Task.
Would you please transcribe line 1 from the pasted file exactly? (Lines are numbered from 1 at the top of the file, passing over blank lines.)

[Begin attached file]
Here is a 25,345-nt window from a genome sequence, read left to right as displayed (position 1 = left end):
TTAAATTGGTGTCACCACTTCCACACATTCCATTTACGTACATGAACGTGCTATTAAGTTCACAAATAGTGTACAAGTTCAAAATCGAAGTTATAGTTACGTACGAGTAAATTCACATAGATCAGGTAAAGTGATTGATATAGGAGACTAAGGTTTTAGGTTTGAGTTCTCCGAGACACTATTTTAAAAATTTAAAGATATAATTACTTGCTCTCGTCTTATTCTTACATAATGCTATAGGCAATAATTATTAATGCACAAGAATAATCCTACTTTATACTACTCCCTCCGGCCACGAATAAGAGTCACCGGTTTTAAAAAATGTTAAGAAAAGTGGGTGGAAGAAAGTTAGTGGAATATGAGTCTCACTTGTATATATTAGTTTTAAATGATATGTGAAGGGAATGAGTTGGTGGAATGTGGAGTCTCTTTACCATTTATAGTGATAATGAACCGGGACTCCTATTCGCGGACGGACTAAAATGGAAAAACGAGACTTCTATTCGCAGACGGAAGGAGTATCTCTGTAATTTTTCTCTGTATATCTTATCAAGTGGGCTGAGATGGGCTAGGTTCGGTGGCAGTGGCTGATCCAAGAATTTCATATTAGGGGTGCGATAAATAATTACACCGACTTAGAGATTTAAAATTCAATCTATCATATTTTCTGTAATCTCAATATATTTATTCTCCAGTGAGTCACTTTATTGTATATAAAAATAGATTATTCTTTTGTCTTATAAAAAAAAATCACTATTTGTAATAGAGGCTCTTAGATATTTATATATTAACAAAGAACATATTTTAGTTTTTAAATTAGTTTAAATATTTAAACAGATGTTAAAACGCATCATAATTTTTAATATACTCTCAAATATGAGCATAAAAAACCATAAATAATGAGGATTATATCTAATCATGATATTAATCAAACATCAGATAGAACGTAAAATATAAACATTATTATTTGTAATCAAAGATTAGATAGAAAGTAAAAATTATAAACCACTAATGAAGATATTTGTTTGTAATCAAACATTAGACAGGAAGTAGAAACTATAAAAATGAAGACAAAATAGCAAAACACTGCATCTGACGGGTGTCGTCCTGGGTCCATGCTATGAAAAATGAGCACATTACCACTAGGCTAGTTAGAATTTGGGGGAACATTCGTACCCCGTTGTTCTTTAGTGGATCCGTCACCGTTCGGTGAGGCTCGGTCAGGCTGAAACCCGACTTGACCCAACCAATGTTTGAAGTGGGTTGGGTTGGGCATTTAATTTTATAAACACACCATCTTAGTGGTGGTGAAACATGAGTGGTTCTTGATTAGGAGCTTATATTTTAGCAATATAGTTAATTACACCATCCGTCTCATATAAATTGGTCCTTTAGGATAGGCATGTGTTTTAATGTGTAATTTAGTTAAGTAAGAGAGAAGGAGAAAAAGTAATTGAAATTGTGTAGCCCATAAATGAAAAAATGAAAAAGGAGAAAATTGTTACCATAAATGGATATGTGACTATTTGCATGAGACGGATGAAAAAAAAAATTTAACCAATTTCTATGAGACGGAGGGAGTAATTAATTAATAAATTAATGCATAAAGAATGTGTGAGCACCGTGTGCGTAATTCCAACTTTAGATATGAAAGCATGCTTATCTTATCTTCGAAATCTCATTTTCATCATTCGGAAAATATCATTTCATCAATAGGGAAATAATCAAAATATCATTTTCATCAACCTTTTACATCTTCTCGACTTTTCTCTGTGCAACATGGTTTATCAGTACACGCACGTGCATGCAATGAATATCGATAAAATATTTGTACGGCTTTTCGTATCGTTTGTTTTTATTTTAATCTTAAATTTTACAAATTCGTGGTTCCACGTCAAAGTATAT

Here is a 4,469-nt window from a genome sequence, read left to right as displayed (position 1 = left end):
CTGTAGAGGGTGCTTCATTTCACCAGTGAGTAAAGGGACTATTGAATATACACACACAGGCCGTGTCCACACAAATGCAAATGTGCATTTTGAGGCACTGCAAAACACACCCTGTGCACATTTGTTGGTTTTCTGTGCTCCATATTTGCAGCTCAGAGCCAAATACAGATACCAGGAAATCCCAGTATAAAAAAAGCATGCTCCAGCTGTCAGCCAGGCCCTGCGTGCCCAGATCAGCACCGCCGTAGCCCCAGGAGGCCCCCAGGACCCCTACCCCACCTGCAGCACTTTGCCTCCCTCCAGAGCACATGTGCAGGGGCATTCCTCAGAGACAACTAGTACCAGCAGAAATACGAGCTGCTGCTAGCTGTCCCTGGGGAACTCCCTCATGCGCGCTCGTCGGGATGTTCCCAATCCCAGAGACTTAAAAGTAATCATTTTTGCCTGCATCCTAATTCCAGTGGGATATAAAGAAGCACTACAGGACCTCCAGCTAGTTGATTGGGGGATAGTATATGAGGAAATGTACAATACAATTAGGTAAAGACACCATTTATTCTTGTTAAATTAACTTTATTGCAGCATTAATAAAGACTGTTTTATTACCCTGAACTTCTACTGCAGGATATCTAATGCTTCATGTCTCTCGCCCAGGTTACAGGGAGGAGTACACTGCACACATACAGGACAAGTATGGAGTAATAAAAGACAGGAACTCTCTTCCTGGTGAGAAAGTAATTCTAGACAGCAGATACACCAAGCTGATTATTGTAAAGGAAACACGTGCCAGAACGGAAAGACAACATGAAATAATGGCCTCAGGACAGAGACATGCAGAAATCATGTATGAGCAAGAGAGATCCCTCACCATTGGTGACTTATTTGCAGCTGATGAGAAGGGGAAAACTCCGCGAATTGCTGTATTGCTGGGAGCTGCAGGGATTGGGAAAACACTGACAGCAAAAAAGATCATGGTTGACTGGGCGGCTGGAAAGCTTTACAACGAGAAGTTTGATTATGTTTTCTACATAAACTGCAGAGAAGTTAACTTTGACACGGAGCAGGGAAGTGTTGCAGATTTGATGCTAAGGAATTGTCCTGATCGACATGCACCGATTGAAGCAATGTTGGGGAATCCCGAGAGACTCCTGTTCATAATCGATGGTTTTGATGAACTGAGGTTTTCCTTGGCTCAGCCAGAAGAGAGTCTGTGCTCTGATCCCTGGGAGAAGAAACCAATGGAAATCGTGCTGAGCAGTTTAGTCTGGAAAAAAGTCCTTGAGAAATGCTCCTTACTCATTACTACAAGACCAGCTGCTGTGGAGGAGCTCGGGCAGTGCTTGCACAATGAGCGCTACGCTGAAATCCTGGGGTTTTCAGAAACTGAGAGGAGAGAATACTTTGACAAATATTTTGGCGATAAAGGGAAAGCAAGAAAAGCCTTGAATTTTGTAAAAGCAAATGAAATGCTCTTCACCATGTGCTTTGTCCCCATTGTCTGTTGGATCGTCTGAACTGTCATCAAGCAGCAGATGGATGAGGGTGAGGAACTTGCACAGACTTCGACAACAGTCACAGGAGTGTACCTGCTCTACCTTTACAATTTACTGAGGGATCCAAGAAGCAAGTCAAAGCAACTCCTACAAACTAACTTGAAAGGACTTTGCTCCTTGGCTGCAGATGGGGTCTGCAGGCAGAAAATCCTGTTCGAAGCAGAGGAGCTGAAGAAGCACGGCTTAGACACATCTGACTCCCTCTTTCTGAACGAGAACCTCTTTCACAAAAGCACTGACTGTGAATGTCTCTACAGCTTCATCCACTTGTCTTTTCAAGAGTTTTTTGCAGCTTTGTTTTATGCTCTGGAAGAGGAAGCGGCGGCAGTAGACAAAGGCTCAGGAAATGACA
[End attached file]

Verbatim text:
Here is a 25,345-nt window from a genome sequence, read left to right as displayed (position 1 = left end):